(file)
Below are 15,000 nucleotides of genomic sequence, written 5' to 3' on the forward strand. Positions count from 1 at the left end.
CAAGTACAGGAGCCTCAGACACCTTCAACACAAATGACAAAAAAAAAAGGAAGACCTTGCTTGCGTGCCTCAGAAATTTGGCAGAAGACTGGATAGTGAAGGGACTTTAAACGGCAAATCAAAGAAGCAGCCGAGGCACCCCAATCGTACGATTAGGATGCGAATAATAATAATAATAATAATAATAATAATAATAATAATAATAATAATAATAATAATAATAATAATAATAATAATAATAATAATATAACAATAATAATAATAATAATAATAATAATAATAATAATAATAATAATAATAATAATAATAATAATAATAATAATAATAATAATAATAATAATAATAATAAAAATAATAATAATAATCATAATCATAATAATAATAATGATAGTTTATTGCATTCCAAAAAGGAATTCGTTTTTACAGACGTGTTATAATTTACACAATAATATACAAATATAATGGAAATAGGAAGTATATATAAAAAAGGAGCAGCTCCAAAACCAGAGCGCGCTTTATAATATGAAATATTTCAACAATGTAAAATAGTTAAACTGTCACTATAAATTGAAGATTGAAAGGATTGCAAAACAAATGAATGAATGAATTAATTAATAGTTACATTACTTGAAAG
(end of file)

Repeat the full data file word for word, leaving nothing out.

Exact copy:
Below are 15,000 nucleotides of genomic sequence, written 5' to 3' on the forward strand. Positions count from 1 at the left end.
CAAGTACAGGAGCCTCAGACACCTTCAACACAAATGACAAAAAAAAAAGGAAGACCTTGCTTGCGTGCCTCAGAAATTTGGCAGAAGACTGGATAGTGAAGGGACTTTAAACGGCAAATCAAAGAAGCAGCCGAGGCACCCCAATCGTACGATTAGGATGCGAATAATAATAATAATAATAATAATAATAATAATAATAATAATAATAATAATAATAATAATAATAATAATAATAATAATAATAATATAACAATAATAATAATAATAATAATAATAATAATAATAATAATAATAATAATAATAATAATAATAATAATAATAATAATAATAATAATAATAATAATAATAAAAATAATAATAATAATCATAATCATAATAATAATAATGATAGTTTATTGCATTCCAAAAAGGAATTCGTTTTTACAGACGTGTTATAATTTACACAATAATATACAAATATAATGGAAATAGGAAGTATATATAAAAAAGGAGCAGCTCCAAAACCAGAGCGCGCTTTATAATATGAAATATTTCAACAATGTAAAATAGTTAAACTGTCACTATAAATTGAAGATTGAAAGGATTGCAAAACAAATGAATGAATGAATTAATTAATAGTTACATTACTTGAAAG